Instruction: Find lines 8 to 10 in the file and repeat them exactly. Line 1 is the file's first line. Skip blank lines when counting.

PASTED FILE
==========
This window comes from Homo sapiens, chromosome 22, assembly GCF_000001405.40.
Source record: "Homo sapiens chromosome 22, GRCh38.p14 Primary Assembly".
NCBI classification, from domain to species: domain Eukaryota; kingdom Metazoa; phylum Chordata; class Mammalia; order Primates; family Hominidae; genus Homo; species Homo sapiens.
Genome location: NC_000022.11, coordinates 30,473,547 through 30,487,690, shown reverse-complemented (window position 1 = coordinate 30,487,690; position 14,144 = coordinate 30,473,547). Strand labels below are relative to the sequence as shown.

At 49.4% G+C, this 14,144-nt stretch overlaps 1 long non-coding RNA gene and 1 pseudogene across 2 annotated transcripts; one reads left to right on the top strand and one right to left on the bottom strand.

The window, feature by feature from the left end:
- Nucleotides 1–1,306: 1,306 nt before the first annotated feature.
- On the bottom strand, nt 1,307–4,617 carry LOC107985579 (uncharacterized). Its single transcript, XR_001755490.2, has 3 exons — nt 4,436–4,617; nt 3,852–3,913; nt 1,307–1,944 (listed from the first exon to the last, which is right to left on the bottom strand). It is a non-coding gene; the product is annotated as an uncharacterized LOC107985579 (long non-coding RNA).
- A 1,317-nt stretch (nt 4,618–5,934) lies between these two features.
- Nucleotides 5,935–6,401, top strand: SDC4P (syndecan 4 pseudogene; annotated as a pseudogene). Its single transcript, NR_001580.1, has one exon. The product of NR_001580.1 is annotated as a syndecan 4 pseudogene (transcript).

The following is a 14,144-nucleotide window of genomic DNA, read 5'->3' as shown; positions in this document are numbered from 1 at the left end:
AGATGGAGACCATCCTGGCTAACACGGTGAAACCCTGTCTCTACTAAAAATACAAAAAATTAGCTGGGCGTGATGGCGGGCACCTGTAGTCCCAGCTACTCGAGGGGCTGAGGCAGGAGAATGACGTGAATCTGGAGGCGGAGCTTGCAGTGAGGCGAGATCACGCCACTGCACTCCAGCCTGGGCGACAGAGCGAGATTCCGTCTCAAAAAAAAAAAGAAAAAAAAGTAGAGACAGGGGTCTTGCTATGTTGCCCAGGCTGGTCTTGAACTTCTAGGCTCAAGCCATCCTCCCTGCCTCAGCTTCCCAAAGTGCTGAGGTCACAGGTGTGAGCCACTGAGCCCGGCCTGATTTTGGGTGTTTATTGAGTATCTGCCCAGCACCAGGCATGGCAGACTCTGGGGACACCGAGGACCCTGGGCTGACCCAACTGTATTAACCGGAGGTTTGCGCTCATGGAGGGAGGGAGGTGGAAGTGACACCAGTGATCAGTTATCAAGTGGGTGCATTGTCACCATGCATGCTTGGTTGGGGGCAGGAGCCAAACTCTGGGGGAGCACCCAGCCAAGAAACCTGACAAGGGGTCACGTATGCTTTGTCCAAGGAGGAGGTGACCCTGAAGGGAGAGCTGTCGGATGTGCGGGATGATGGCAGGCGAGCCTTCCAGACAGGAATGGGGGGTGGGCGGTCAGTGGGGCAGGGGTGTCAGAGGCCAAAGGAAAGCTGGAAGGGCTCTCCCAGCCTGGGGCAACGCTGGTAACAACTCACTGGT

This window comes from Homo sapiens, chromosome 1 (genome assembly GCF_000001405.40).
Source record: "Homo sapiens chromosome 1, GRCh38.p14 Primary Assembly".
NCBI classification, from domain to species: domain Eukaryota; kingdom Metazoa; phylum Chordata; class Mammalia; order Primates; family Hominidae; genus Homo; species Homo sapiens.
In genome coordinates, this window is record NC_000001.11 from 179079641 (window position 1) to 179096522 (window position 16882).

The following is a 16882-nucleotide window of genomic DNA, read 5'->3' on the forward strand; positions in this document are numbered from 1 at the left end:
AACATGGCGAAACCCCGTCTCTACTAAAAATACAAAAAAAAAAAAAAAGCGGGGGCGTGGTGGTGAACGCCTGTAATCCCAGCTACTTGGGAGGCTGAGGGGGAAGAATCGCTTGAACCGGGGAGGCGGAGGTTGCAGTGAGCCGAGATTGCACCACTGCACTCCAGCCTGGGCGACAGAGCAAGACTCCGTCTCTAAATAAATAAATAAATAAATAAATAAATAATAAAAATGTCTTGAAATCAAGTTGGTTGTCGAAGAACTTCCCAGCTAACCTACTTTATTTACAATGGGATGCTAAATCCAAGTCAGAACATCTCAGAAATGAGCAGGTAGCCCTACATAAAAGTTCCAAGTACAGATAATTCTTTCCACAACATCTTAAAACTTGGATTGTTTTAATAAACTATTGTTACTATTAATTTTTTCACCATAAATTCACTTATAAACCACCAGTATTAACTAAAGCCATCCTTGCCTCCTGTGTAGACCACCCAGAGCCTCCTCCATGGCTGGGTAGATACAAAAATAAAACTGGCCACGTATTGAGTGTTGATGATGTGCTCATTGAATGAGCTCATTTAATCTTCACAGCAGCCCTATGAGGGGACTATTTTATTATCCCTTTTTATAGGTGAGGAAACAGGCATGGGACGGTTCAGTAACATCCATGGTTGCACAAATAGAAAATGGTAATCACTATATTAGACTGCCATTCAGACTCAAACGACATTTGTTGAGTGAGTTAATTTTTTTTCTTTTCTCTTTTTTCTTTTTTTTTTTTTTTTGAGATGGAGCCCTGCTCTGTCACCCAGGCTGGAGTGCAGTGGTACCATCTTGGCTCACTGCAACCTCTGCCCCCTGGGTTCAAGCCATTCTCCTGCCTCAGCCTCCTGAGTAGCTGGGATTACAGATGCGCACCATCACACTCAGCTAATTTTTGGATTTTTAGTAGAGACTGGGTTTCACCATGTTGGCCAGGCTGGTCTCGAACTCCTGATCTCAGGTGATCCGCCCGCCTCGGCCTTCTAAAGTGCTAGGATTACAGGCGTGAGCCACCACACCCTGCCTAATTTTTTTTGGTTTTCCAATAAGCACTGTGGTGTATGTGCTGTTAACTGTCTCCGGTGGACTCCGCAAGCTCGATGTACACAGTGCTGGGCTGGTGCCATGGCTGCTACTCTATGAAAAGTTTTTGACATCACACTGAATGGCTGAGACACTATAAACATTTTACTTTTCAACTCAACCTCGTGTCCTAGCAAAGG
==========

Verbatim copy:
- On the bottom strand, nt 1,307–4,617 carry LOC107985579 (uncharacterized). Its single transcript, XR_001755490.2, has 3 exons — nt 4,436–4,617; nt 3,852–3,913; nt 1,307–1,944 (listed from the first exon to the last, which is right to left on the bottom strand). It is a non-coding gene; the product is annotated as an uncharacterized LOC107985579 (long non-coding RNA).
- A 1,317-nt stretch (nt 4,618–5,934) lies between these two features.
- Nucleotides 5,935–6,401, top strand: SDC4P (syndecan 4 pseudogene; annotated as a pseudogene). Its single transcript, NR_001580.1, has one exon. The product of NR_001580.1 is annotated as a syndecan 4 pseudogene (transcript).